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Bugatti 100P N110PX crashed

For those following this project, the Bugatti 100P built by Scotty Wilson crashed yesterday.

A few links to news sites from here https://aviation-safety.net/wikibase/wiki.php?id=189123

Pretty horrible and a real shame. The thing looked beautifully built. According to one news site I saw, this was meant to be the final flight, after which it would be put in a museum. Perhaps the design was just simply too ambitious and dangerous to fly?

IO390 wrote:

Perhaps the design was just simply too ambitious and dangerous to fly?

That’s what I would guess as well. And we certainly haven’t been told the whole story (yet).

I have been following this project loosely and have been wondering about some strange things going on:

The first flight (August 2015) was intended to be a short hop along the runway. Why has the pilot done this as a rolling intersection takeoff (wasting quite some runway) instead of doing a static thrust takeoff using the whole length? I have never seen a maiden flight of anything being done that way. The result was a runway excursion after brake problems with the aeroplane ending on it’s nose.

After repairs completed, the second flight was performed two months later in October 2015. This looked a lot more like a “normal” test flight with the aircraft performing a wide traffic circuit. The gear was left extended as is common practice with early test flights. Everything looked perfectly normal, the pilot stated in interviews that the aircraft was stable and handled well.

Now comes the third flight after a break of almost one year – why, if all was going so well? At the same time, they announced that this will also be the last flight ever – but why? They spent tens of thousands of man-hours and huge amounts of money, including public funding through Kickstarter, to build a flying replica. A non-flying museum piece could have been built by a single person within a few month.
But instead of repeating the second flight – after a year has passed one would assume that it would be wise to start from where one has been before – they fix “several” GoPros to the outside of the aircraft (this can be seen in one of the many videos on the internet). This is an unproven aerodynamic design which has flown for a total time of three minutes. Why would one risk degrading the aerodynamics like that? I guess it was rather underpowered anyway (the engines installed in the replica had less than half the horsepower than the original design called for!), so why add drag with all those cameras? And then, right after getting airborne he raises the gear. Why not leave it outside as on every other test flight program, especially when he had ample runway in front to land back on? I understand the pilot was an experienced military jet pilot. Why would he do that then?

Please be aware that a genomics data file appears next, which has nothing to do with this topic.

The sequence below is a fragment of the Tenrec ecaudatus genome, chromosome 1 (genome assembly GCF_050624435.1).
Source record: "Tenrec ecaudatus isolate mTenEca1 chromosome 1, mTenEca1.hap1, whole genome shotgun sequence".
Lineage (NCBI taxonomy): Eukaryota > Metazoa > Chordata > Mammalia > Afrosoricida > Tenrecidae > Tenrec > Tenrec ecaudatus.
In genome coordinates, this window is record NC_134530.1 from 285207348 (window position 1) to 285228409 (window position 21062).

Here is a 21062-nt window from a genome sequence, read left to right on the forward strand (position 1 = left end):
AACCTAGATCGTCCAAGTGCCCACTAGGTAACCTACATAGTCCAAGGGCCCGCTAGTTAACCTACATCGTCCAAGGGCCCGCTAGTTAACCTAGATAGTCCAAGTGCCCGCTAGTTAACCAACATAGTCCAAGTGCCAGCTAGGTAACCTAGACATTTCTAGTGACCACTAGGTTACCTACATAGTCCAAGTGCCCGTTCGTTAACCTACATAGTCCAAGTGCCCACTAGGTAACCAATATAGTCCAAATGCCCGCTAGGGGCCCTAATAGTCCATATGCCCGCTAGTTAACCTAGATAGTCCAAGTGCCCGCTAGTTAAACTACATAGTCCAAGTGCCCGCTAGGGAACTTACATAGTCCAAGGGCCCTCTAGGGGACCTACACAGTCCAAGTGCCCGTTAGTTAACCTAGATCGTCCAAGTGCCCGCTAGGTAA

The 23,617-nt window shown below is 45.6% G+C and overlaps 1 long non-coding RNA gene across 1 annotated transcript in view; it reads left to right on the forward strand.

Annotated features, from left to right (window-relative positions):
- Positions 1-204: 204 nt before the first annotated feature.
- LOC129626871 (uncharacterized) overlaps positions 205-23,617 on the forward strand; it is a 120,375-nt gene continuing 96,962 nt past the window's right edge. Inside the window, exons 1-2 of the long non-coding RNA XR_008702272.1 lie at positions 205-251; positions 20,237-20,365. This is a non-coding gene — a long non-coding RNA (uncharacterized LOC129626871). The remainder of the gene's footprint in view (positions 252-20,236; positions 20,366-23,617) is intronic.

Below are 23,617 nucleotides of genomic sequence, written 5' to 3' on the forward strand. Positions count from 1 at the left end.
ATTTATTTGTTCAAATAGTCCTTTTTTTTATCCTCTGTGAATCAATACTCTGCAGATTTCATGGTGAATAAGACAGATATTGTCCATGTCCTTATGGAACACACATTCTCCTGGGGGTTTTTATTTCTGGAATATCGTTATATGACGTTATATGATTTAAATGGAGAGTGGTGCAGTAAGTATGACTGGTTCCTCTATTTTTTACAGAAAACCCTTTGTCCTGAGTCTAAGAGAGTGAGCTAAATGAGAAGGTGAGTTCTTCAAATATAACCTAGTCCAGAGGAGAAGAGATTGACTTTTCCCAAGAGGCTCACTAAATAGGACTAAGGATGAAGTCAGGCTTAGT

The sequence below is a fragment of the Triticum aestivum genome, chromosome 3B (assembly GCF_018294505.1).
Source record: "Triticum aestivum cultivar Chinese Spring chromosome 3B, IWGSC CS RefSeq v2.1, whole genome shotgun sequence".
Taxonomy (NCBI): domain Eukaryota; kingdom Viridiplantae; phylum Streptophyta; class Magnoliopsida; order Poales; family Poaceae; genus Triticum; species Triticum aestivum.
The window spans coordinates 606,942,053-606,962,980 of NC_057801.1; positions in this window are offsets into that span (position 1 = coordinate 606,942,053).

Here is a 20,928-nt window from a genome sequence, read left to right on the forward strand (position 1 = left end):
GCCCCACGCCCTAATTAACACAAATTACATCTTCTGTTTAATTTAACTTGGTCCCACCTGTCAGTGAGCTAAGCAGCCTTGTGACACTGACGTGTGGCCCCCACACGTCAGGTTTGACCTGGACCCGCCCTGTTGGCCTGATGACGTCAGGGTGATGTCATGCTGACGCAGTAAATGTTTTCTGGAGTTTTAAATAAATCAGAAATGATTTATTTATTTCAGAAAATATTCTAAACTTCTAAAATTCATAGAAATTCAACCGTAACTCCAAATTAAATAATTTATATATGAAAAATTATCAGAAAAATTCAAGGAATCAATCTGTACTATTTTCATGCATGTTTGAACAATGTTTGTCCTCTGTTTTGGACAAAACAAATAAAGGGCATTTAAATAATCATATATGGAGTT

NB: And one more thing which already puzzled me on the maiden flight: Why would an experienced jet fighter pilot perform test flights of an unproven design in jeans and tee shirt? Even I have a fireproof nomex flight suit in my wardrobe that I bought from eBay for little money when I did some aerial work. And wearing a helmet is also pretty much standard on every test flight programme, isn’t it?

Last Edited by what_next at 08 Aug 13:33
EDDS - Stuttgart

Yes, I thought about some of that. The intersection take-off for a first flight qualifies as crazy to me … but then: That was such an experienced guy, was there maybe some reason I don’t get?
And also, when you watch the video of the takeoff: The plane looks to be at least “nervous” if not unstable in the pitch axis.

Flyer59 wrote:

That was such an experienced guy, was there maybe some reason I don’t get?

One is not supposed to talk badly of deceased and I really didn’t know the man. Yet to me, watching the videos on his website and on YouTube, he seems to be one of those “Sky Gods”. Emphasising all the time his 10.000 flying hours and 12 type ratings held, his previous fighter pilot experience and so on. On every other project of that scale – both in terms of volunteer man-hours and money – a professional test pilot would perform a professionally laid out test flight program. Not here, the boss had to do it himself. Not enough that he damaged the plane already on the first flight, nobody but him could continue test flying that beast. Sorry, I know one should not talk badly about deceased, but this is the impression I get.

Last Edited by what_next at 08 Aug 20:31
EDDS - Stuttgart
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